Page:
St. Tomáš in Malá Strana

First dedicated in 1228, the Catholic church of Saint Tomáš, located in picturesque and timeless Malá Strana, has a long and illustrious history in the Czech Republic. Co-Consecrated as the Augustinian church of St. Tomáš and St. Augustine on May 2nd, 1316, by the Prince Bishop of Mainz and the Prince Bishop of Trier, this early structure was burnt to the ground on May 9th, 1420 during the Hussite Wars, was rebuilt, and again destroyed by fire in 1503 and 1541, and subsequently rebuilt both times. Augustinians have been present in Western Bohemia since 1262, and of particular importance was the foundation of the Church of St. Tomáš and Augustine in the immediate vicinity of the Prague Castle, as it served as the Royal church and monastery. Augustinians still play a very active role in the Czech Republic, Bohemia, and particularly in Prague, today- some 750 years after the foundation of their order. Over the centuries, the church of St. Tomáš has undergone many structural changes, while constantly maintaining its service to Malá Strana and the surrounding Castle District, and particularly to foreign groups in Prague. St. Tomáš still houses an Augustinian monastery and an active church community; or 3 communities in fact, as the Czech-speaking, English-speaking, and Spanish-speaking communities all use this church extensively, continuing the legacy of offering religious services in a variety of languages for the benefit of both locals and foreigners. Offering everything from free language classes to a particularly well-regarded religious education for children and adults, to bible study and youth programs, as well as a Czech-language school, the welcoming community of St. Tomáš is the perfect church for Roman Catholics looking for a home parish in Prague or for visitors looking for a warm welcome in a language they can understand. Visitors will be astounded with the Baroque beauty of the church, whose very early benefactors included the illustrious Czech Kings St. Wenceslas and Charles IV. Famous frescoes by Vaclav Reiner depicting the life and teachings of the Apostle St. Tomáš and St. Augustine of Hippo- some of which are regarded as Reiner's best works- adorn the ceilings, and can be viewed by visitors today, along with the restored remnants of frescoes in the small but historic St. Barbara's Chapel which dates from 1338, and visitors should not miss St. Dorothy's Chapel – which is one of the oldest ecclesiastical structures in Malá Strana, the south wall of which is all that remains of the much-reworked original structure from 1228. Other notables in the main body of the church include the spectacular grand pulpit designed and built by artist Philip Quittainer and the woodworker Christian Kovar, the relics of St. Boniface, the altar of John Nepomuk- the celebrated Saint whose martyrdom is famously commemorated with a plaque on the Charles Bridge, the Irish Altar, the magnificent pipe organ with its original cabinet dating from 1728, and pneumatic pipe workings from 1923, though it is now slated for renovation to prevent deterioration and restore it to its former glory.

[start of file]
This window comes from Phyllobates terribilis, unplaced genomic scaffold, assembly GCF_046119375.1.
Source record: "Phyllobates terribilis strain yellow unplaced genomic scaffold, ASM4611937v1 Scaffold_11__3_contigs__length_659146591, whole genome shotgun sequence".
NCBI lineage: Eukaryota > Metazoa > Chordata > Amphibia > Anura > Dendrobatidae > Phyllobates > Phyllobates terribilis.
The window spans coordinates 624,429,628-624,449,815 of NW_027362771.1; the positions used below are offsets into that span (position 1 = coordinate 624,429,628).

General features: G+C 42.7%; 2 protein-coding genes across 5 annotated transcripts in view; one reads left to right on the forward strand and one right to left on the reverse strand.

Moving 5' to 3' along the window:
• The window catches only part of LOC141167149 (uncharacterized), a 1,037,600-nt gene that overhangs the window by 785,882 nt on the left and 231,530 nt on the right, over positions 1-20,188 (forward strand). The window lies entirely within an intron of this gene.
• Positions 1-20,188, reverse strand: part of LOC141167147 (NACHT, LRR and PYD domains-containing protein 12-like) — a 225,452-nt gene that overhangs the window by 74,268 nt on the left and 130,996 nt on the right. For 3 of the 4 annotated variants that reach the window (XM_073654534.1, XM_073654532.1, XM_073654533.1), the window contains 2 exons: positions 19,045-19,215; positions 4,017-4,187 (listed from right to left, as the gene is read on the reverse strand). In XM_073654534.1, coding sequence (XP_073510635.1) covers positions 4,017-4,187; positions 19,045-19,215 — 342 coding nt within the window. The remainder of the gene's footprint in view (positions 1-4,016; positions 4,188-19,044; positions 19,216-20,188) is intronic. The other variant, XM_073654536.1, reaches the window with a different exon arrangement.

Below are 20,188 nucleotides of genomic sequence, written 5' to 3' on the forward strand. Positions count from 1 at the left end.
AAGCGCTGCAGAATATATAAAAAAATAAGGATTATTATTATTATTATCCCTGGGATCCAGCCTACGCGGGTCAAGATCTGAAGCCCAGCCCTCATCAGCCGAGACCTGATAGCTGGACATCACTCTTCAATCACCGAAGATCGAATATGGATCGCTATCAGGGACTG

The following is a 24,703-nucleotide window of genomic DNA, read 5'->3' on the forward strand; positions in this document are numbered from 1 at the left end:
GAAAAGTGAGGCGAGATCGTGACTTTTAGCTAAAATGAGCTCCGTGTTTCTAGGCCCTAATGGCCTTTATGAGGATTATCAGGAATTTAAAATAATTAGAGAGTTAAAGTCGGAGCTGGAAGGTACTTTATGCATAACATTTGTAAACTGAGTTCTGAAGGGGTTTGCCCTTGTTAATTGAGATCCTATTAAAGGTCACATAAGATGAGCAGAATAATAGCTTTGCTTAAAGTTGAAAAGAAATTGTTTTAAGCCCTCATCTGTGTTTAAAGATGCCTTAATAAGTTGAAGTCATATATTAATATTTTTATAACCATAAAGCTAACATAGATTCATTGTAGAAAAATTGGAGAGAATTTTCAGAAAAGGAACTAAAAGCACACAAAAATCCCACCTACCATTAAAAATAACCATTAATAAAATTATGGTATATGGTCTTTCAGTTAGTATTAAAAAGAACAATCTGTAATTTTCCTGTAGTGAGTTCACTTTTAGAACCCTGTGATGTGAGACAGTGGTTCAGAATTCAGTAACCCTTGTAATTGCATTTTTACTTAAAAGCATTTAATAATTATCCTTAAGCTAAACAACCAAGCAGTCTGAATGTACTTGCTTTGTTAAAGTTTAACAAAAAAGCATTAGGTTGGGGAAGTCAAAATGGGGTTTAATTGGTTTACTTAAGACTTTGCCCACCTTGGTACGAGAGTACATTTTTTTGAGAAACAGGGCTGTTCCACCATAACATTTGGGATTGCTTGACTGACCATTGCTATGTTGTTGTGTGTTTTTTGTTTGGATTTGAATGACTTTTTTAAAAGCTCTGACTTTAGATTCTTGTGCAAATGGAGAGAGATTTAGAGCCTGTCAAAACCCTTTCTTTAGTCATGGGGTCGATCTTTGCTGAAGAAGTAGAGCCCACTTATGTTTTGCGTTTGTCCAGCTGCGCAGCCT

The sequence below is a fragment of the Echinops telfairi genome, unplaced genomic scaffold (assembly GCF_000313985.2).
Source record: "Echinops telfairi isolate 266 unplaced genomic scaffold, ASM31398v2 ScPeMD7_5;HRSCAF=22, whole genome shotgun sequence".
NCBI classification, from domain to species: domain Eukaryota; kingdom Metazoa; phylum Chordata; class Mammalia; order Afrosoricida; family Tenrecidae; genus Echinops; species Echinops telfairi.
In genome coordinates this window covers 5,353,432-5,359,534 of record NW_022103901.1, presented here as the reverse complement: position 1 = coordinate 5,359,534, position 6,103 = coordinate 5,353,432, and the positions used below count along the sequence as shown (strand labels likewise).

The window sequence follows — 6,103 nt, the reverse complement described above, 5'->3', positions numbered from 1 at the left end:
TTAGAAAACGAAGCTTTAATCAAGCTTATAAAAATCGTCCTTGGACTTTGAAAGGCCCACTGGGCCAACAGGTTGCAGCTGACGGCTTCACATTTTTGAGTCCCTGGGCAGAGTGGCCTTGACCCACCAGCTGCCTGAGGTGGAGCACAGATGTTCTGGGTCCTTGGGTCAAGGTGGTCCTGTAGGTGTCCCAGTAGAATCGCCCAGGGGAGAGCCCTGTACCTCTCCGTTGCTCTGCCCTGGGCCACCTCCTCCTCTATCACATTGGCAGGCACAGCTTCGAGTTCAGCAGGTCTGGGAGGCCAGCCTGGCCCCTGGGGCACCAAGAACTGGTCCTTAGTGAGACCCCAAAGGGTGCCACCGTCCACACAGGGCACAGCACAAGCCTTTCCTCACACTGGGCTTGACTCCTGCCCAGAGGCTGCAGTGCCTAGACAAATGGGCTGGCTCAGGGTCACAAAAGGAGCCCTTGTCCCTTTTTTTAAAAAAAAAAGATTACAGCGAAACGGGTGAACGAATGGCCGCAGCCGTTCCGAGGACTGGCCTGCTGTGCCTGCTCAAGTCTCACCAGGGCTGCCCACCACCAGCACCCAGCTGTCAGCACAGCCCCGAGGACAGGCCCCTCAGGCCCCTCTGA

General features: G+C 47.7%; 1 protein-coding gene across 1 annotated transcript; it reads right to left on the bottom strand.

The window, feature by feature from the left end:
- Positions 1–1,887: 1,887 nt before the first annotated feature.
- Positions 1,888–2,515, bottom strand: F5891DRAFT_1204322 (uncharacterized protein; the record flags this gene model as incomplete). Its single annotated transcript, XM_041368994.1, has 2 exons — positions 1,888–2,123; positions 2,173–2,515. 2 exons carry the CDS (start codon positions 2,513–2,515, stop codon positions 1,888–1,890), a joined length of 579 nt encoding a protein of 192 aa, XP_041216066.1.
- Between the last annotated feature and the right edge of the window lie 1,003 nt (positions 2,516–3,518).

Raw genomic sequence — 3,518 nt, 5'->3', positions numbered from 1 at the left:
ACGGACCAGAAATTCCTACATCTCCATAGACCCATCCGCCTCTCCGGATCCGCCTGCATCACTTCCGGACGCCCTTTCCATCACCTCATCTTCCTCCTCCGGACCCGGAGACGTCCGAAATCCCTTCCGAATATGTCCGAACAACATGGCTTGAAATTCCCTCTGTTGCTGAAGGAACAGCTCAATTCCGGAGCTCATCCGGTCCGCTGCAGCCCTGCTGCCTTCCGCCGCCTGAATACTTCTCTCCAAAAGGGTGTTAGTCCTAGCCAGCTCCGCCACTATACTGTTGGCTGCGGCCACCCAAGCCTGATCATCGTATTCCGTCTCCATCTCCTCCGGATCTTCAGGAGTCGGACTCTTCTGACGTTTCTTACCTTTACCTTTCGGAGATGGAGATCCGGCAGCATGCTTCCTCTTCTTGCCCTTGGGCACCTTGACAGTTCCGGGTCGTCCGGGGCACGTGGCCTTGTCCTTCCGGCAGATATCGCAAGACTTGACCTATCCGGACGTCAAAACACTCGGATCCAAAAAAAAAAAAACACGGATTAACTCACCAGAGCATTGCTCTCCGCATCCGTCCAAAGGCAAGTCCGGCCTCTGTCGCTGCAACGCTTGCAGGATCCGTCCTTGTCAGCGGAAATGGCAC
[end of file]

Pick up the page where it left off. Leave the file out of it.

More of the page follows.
Masses are held in English at 11:00 a.m on Sundays, and at 6:00 p.m on Saturdays in St. Barbara's Chapel, and in Spanish at 12:30 p.m on Sundays, as well as in Czech at 12:15 p.m Saturdays and weekdays, 7:00 p.m on weekdays, and 9:30 a.m on Sundays.

Josefská 8, Praha 1, +420 257 530 556, 

Article tags:
Baroque, Child-Friendly, Church

Address: Josefská 8, Praha 1

In the Neighborhood

  • Are you planning a trip to Prague? If you are in need of fully serviced apartments in the city center, have a look at our offer.
  • Across the street you can see the magnificent St. Nicolas Cathedral , one of the most impressive structures in Mala Strana.
  • If you feel like a bite to eat after Mass, head over to Malostranska Beseda , one of the most popular restaurants that side of the river.

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